October 13, 2021
New Report Finds Insufficient State Support and Troubling Outcomes for Virginia English Learner Students
Virginia’s English learner student population faces significant barriers to education and the state is falling short in providing adequate resources to assist students in overcoming these barriers, according to new analysis from The Commonwealth Institute, a policy research and advocacy organization. Inadequate funding for support services has resulted in Virginia EL students having among the lowest graduation, testing, and higher education enrollment outcomes out of all student groups measured at the state level. Virginia EL students also fare poorly in national comparisons of other states for graduation and achievement. The barriers that EL students face have been exacerbated by the pandemic, and data suggests they have been hardest hit by the disruptions. Based on report findings from analysis of current spending and studies from other states, Virginia needs to provide an additional $132 million to $169 million a year in support for EL students to meet lower-bound estimates to adequately fund their education.
“Persistently underfunding Virginia English learner students has resulted in among the lowest achievement outcomes of all student groups at the state and national level,” said Chad Stewart, manager of education policy and development at The Commonwealth Institute. “Virginia has ample resources and policy pathways to improve services for students learning English. Lessons can be learned from other states that have studied what adequate support looks like for EL students.”
Persistently underfunding Virginia English learner students has resulted in among the lowest achievement outcomes of all student groups at the state and national level. Lessons can be learned from other states that have studied what adequate support looks like for EL students.Chad Stewart, manager of education policy and development, TCI
Virginia EL students would significantly benefit from the state increasing targeted support to more adequate levels and making it flexible so that schools could use it for functions other than just employing EL teachers. Comprehensive research on school funding over the past decade has led to the inescapable conclusion that funding makes a significant difference over time for achievement, graduation, and higher education enrollment outcomes. Increased funding alone will not solve all of these alarming outcomes, however. Ultimately, a collection of targeted support and policy changes will be needed to holistically address the many barriers facing EL students in Virginia schools. The report offers a series of targeted policy solutions to break down barriers for Virginia EL students and set them on a pathway to reach their full potential.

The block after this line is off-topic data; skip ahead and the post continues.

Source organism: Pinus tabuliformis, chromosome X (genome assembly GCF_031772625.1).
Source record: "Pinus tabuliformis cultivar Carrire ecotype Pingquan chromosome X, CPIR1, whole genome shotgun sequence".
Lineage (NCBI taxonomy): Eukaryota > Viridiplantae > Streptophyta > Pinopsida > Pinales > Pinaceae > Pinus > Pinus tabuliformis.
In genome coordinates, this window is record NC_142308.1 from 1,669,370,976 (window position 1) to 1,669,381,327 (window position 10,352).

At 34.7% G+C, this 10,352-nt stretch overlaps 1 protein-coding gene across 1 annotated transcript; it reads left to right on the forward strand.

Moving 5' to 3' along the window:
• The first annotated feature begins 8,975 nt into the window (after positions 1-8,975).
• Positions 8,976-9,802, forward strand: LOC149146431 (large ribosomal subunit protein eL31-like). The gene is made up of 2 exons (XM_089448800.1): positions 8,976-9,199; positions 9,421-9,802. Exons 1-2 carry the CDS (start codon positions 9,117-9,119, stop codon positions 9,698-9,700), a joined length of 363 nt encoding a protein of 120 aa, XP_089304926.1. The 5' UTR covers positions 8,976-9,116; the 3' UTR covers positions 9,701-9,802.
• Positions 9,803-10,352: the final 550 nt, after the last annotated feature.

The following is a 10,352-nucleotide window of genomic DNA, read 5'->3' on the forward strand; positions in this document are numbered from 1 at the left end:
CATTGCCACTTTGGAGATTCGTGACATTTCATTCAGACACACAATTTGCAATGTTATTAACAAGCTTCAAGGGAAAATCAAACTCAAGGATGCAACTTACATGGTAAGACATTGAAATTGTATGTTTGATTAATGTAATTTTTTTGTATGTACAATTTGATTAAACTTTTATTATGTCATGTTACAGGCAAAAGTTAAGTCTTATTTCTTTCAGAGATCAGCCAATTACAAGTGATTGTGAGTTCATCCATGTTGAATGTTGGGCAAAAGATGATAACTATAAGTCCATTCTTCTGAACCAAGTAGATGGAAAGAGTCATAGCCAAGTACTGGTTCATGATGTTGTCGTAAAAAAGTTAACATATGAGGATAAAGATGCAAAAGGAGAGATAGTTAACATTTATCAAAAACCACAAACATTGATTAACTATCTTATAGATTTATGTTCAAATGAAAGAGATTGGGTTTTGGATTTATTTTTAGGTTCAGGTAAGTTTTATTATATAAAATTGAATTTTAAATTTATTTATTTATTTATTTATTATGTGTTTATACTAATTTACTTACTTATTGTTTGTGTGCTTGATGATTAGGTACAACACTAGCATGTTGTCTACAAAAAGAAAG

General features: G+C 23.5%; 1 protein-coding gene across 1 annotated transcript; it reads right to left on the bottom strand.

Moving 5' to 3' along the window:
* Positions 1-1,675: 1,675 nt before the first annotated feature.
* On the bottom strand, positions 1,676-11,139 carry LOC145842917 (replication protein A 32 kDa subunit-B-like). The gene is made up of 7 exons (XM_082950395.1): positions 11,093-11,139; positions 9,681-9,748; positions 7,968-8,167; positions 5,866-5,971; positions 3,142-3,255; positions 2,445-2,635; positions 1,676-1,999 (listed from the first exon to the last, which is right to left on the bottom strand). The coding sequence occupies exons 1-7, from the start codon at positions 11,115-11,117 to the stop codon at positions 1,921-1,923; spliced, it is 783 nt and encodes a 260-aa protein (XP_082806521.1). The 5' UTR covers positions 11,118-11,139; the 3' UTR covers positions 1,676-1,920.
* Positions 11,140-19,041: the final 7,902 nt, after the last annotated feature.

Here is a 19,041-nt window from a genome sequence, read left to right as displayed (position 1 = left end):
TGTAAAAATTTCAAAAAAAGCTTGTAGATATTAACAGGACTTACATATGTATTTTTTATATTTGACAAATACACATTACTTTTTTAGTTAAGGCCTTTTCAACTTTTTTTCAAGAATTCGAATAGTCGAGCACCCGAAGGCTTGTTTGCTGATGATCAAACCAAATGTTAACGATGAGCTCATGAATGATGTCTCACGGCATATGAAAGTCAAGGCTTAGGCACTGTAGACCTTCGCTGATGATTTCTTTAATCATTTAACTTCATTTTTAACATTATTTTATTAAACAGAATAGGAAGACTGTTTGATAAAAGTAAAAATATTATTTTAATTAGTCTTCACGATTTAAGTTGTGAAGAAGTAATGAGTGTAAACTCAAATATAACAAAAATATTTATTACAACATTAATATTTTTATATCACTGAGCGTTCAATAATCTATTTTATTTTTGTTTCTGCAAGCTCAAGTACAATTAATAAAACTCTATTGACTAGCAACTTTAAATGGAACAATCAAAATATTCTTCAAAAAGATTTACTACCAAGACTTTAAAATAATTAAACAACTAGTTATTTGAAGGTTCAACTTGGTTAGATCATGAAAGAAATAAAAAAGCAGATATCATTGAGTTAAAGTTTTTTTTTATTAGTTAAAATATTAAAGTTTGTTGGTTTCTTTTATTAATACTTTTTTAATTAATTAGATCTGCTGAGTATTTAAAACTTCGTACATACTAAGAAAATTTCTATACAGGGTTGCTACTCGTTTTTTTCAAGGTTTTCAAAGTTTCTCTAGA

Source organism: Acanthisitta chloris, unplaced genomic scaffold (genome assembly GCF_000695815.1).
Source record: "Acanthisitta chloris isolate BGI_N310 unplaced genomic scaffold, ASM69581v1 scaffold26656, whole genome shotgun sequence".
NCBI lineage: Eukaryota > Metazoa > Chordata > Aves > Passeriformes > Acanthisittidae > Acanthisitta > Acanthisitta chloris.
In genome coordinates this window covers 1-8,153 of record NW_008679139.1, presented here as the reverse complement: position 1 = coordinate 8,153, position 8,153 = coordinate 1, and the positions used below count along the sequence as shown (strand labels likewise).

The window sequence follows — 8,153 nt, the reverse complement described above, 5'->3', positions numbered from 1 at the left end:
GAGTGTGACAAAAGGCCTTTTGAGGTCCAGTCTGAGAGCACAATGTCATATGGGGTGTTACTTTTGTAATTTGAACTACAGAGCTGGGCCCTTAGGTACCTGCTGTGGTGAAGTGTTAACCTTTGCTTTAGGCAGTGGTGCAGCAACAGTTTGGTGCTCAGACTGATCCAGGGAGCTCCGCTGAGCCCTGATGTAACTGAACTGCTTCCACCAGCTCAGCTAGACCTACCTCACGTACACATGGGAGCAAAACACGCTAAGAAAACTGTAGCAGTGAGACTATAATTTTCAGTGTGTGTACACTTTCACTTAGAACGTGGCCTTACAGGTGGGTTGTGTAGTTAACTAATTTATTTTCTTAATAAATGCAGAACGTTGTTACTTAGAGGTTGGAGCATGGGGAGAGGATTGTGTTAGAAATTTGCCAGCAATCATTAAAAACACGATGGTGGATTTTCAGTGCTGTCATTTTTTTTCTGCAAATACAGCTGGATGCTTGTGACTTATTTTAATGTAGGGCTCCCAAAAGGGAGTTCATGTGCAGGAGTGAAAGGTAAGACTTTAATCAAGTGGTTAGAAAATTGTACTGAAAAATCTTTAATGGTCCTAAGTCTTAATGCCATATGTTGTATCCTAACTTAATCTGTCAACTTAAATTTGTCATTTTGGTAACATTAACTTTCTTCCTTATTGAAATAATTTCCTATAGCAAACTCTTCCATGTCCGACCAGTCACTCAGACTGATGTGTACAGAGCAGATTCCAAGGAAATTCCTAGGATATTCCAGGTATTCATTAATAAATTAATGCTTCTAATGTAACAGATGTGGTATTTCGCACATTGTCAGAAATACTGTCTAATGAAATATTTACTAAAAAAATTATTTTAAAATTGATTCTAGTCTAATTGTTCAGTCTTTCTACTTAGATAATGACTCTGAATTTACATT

“Each student brings with them different strengths, interests, and challenges, and being multilingual is a valuable strength that should be nourished in our schools,” said Kathy Mendes, policy analyst for The Commonwealth Institute. “Virginia has the resources and expertise to remove barriers that EL students face to academic success. Moving forward, policymakers can choose to adequately support EL students through a wide array of policy solutions.”
Each student brings with them different strengths, interests, and challenges, and being multilingual is a valuable strength that should be nourished in our schools. Virginia has the resources and expertise to remove barriers that EL students face to academic success.Kathy Mendes, policy analyst, TCI
You can read the report, Changing Gears: Addressing Virginia’s Persistent Lack of Support for English Learner Students, and all the findings here.